“Yes, Momma. Here comes one now. Donna!”
“I see it. Hey, he ain’t stopping … oh, he’s got a fare already.”
“Shereen, I need caffeine. Take me inside and buy me a coffee.”
“What about me?”
“You keep waving your arm, girl. Come tell us when you got us a cab.”
I wrote this in response to Kreative Kue 191, issued on this site earlier this week. Feel free to join in; just follow the link.
Yes, it’s routine, and every day is the same, but it’s a job. The hours suit me and the pay is not too bad. I make enough to keep my wife and kids fed and clothed and everything; we’ll never be what I call well-off, but we get by.
Yeah. I’m getting to that. It was an ordinary working day in that nice time after the monsoons but before it starts to get really hot. There are always a lot of tourists around at that time of the year, and this day was no different. It started off normal enough: come to work at eight to clean and check my vehicle and a quick breakfast before the visitors start to arrive.
The first run is at nine. I picked up the passengers and got ready to take them up the hill. So far, so good.
Give me a chance, and I’ll tell you what happened next. Listen, is this your story or mine?
Well, let me tell it then. My way, okay?
Right. I’d noticed the white couple when they got on the bus.
No, it’s not a thing, and I’m not a closet racist. I’m surprised you should even think that. We get a few visitors from Europe or America most days, even some Australians, so I thought nothing of it. Just another couple wanting to savour for a moment the beauties that we are blessed to enjoy every day of our lives.
We are. I’ve always said that we are beyond lucky to be able to live here. That’s why I do what I can to help keep our land clean, safe and unspoilt.
Well, yes. There was. I looked into my mirror before starting off, to make sure everyone was in a seat. A couple of women were still on their feet at the back of the bus, so I waited for them to sit before starting. That was when I saw that the white guy was holding something up to his eye. I thought at first that it was a camera—
Correct. Nothing unusual about that at all, but this didn’t look like any camera I’d seen before.
That’s just it. I didn’t know.
Yes, I do know now. Not what it was, but what it did.
Will you stop asking questions and let me tell my story?
Thank you. Anyway, I remembered reading somewhere—
Yes, You know how much I love to read what I call speculative fiction—
Yes – science fiction is part of it but there’s more. Anyway, I keep up with science fact as well – you know, the news and a few scientific journals I pick up in waiting rooms. So I had read about a small device that looks a bit like a camera from a distance, but it does a very different job. I’m sure it was in a technical journal of some kind, but as I say, I read a lot so…
I’m coming to that. The guy was looking through the machine. It’s all a bit hazy now, but I remember feeling … I don’t know … threatened by something, maybe the machine, or maybe it was just the look on his face.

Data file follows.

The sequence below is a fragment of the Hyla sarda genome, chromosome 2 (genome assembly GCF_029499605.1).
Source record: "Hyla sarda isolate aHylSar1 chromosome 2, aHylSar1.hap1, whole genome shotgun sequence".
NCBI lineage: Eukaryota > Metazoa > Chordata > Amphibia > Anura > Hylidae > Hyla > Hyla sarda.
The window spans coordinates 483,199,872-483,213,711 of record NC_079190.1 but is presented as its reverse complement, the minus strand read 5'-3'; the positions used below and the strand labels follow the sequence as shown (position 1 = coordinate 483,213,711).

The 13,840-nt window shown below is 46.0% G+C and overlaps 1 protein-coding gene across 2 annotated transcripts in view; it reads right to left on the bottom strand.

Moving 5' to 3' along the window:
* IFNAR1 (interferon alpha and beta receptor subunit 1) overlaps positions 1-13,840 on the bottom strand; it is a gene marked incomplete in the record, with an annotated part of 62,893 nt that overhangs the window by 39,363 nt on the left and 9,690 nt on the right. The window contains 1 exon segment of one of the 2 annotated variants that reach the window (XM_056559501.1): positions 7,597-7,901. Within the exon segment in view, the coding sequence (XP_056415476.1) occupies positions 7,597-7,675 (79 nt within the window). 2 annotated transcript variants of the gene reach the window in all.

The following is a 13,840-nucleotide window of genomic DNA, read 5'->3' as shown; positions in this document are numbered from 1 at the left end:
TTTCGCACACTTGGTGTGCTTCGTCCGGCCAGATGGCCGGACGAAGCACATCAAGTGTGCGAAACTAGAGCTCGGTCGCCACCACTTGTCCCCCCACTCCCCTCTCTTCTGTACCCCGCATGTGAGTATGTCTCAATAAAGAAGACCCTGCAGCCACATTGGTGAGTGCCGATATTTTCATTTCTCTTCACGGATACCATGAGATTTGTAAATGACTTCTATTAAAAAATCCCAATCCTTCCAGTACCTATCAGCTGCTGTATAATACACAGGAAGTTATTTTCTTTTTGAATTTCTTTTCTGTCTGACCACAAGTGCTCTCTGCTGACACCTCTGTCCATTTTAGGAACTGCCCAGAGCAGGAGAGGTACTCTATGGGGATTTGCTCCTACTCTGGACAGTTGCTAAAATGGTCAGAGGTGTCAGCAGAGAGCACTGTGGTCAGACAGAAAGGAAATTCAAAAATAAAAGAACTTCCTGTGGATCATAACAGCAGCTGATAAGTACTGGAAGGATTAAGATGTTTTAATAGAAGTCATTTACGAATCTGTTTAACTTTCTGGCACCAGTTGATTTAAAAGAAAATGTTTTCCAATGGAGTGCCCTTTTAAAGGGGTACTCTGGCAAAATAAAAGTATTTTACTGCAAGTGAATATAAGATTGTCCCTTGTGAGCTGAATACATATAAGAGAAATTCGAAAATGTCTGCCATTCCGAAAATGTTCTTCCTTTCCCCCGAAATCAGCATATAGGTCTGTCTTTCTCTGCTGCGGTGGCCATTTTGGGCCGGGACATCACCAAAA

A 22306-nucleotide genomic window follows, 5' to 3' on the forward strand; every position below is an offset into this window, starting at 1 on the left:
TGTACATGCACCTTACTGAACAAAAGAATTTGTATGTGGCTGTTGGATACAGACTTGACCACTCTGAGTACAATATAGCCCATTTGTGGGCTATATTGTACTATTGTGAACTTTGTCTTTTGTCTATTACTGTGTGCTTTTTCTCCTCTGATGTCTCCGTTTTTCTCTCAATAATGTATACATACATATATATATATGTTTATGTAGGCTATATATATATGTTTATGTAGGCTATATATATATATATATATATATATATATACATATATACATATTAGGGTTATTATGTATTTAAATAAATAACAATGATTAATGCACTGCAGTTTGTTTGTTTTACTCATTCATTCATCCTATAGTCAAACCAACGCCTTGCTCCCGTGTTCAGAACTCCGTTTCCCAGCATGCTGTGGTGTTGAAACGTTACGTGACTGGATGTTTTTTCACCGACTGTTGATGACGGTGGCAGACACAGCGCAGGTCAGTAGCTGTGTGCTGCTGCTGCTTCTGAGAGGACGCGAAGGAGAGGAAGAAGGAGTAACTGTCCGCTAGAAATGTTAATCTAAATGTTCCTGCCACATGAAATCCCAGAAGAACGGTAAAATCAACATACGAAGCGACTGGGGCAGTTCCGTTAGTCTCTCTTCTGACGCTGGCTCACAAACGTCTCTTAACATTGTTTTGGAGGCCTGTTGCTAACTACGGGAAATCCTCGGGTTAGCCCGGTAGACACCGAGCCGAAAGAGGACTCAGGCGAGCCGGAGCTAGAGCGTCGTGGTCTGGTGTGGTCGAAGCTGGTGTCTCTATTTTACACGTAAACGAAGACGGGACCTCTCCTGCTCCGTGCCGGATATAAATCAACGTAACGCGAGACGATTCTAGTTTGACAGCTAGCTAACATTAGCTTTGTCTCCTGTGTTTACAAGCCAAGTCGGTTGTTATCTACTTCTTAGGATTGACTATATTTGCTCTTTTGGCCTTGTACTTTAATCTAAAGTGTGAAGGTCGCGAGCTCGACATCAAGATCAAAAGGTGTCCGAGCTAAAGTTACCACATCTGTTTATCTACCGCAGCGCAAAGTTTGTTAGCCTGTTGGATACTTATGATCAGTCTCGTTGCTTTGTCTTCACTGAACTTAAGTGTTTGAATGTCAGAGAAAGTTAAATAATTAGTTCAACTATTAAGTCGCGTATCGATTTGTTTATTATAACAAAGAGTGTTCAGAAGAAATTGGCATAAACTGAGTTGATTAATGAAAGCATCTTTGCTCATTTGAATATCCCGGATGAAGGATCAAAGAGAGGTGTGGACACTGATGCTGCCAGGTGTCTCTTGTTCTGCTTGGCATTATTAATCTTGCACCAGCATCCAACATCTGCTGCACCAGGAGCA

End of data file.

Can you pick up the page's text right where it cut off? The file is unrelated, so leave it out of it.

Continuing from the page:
Hard to say, but it wasn’t the kind of look you’d expect from someone who’s about to take a holiday snapshot. So then I saw that his female accomplice must have spotted my worried expression and whispered something to him.
Yeah, I was facing forward, but she must have seen me in the mirror.
No, she spoke quietly and in any event, the engine on this bus is so noisy I wouldn’t have heard anyway.
I’ll tell you what happened next. Through my mirror, I saw a flash from the camera-looking thing. It blinded me for a while and left me disoriented – a bit like one of those flash-bangs they talk about in American movies only without the bang. When I looked around again, everybody on the bus seemed to be unconscious; or maybe even dead; except for the white couple, who had somehow transformed into … I don’t know what they were. They were still in human shape, but with skin like snakes’, and forked tongues that seemed to be tasting the air.
No, really. The female said something to her mate – I couldn’t understand it because I don’t speak lizard, but the device flashed again and everyone in the bus had suddenly turned into nuns.
Yes, they were all wide awake. In fact, they were all singing – O come, Immanuel, I think it was. Plainsong. Whatever they were chanting, it was beautiful to listen to.
I fell asleep during the second chorus, which was a pity as I was really enjoying the singing. I tried to join it at first, but my falsetto is rubbish;
Well, that’s the strangest thing. I remember feeling someone touch my shoulder and thinking it was an unusual thing for a nun to do, especially one with five more verses to sing, but when I looked around, everyone had changed back to the way they were before, and it turns out it wasn’t a nun, just a normal young girl. Pretty, as I recall. She asked me if we were going up the hill, or was I thinking of staying at the bottom all day.
Well, you tell me. Maybe it was. One of the passengers was smoking when he got on the bus. I told him it wasn’t allowed, and he blew a great mass of smoke into my face before stubbing the cigarette out on the floor of the bus, burning another hole in the carpet. That really annoys me. Don’t youngsters have any respect for other people’s property these days?
Yeah, probably mid-twenties. Oh, the smoke; unusual it was. Didn’t smell like regular tobacco smoke; much sweeter and kind of cloying.
Oh, that? Yeah. It was just a camera.
Thanks, Doc. I think so, too. Same time next week?
I wrote this in response to Kreative Kue 190, issued on this site earlier this week. Feel free to join in; just follow the link.